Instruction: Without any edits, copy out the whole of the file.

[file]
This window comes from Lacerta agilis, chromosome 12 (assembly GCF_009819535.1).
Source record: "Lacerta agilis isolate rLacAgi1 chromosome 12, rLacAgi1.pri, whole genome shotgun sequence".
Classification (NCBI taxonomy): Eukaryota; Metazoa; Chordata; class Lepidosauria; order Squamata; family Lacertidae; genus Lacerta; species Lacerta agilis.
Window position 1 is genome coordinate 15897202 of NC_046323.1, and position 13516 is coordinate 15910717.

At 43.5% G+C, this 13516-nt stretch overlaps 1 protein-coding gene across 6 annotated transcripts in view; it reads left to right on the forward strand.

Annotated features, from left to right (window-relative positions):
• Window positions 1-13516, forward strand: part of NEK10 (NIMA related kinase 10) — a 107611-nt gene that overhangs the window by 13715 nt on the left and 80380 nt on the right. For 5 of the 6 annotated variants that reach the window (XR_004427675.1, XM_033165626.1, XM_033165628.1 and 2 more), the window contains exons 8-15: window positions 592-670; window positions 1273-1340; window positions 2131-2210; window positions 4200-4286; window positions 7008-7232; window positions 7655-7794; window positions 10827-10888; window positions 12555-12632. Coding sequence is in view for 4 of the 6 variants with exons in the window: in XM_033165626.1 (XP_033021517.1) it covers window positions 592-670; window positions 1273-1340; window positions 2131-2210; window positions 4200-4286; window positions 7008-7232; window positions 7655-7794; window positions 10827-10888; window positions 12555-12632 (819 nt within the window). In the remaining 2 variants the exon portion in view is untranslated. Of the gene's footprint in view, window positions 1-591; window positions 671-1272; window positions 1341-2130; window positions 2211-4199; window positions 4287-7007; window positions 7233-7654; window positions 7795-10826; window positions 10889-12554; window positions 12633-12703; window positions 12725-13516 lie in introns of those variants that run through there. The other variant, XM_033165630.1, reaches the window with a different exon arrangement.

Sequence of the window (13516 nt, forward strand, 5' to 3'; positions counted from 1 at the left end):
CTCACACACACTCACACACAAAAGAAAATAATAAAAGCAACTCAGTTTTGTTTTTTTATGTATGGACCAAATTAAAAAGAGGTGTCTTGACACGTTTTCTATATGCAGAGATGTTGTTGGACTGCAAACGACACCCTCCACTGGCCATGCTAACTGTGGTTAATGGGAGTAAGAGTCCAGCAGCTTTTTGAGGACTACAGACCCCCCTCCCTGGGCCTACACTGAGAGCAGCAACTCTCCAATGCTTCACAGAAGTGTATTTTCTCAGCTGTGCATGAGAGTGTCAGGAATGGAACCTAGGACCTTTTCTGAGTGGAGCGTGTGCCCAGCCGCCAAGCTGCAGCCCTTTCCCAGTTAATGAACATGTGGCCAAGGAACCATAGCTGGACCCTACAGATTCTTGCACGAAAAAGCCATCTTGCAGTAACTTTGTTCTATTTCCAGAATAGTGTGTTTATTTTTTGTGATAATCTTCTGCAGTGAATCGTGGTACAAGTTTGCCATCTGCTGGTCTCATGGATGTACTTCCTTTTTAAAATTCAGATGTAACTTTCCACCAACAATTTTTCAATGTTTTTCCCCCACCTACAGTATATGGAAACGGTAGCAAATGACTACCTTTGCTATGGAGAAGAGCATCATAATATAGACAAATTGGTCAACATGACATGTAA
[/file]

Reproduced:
This window comes from Lacerta agilis, chromosome 12 (assembly GCF_009819535.1).
Source record: "Lacerta agilis isolate rLacAgi1 chromosome 12, rLacAgi1.pri, whole genome shotgun sequence".
Classification (NCBI taxonomy): Eukaryota; Metazoa; Chordata; class Lepidosauria; order Squamata; family Lacertidae; genus Lacerta; species Lacerta agilis.
Window position 1 is genome coordinate 15897202 of NC_046323.1, and position 13516 is coordinate 15910717.

At 43.5% G+C, this 13516-nt stretch overlaps 1 protein-coding gene across 6 annotated transcripts in view; it reads left to right on the forward strand.

Annotated features, from left to right (window-relative positions):
• Window positions 1-13516, forward strand: part of NEK10 (NIMA related kinase 10) — a 107611-nt gene that overhangs the window by 13715 nt on the left and 80380 nt on the right. For 5 of the 6 annotated variants that reach the window (XR_004427675.1, XM_033165626.1, XM_033165628.1 and 2 more), the window contains exons 8-15: window positions 592-670; window positions 1273-1340; window positions 2131-2210; window positions 4200-4286; window positions 7008-7232; window positions 7655-7794; window positions 10827-10888; window positions 12555-12632. Coding sequence is in view for 4 of the 6 variants with exons in the window: in XM_033165626.1 (XP_033021517.1) it covers window positions 592-670; window positions 1273-1340; window positions 2131-2210; window positions 4200-4286; window positions 7008-7232; window positions 7655-7794; window positions 10827-10888; window positions 12555-12632 (819 nt within the window). In the remaining 2 variants the exon portion in view is untranslated. Of the gene's footprint in view, window positions 1-591; window positions 671-1272; window positions 1341-2130; window positions 2211-4199; window positions 4287-7007; window positions 7233-7654; window positions 7795-10826; window positions 10889-12554; window positions 12633-12703; window positions 12725-13516 lie in introns of those variants that run through there. The other variant, XM_033165630.1, reaches the window with a different exon arrangement.

Sequence of the window (13516 nt, forward strand, 5' to 3'; positions counted from 1 at the left end):
CTCACACACACTCACACACAAAAGAAAATAATAAAAGCAACTCAGTTTTGTTTTTTTATGTATGGACCAAATTAAAAAGAGGTGTCTTGACACGTTTTCTATATGCAGAGATGTTGTTGGACTGCAAACGACACCCTCCACTGGCCATGCTAACTGTGGTTAATGGGAGTAAGAGTCCAGCAGCTTTTTGAGGACTACAGACCCCCCTCCCTGGGCCTACACTGAGAGCAGCAACTCTCCAATGCTTCACAGAAGTGTATTTTCTCAGCTGTGCATGAGAGTGTCAGGAATGGAACCTAGGACCTTTTCTGAGTGGAGCGTGTGCCCAGCCGCCAAGCTGCAGCCCTTTCCCAGTTAATGAACATGTGGCCAAGGAACCATAGCTGGACCCTACAGATTCTTGCACGAAAAAGCCATCTTGCAGTAACTTTGTTCTATTTCCAGAATAGTGTGTTTATTTTTTGTGATAATCTTCTGCAGTGAATCGTGGTACAAGTTTGCCATCTGCTGGTCTCATGGATGTACTTCCTTTTTAAAATTCAGATGTAACTTTCCACCAACAATTTTTCAATGTTTTTCCCCCACCTACAGTATATGGAAACGGTAGCAAATGACTACCTTTGCTATGGAGAAGAGCATCATAATATAGACAAATTGGTCAACATGACATGTAA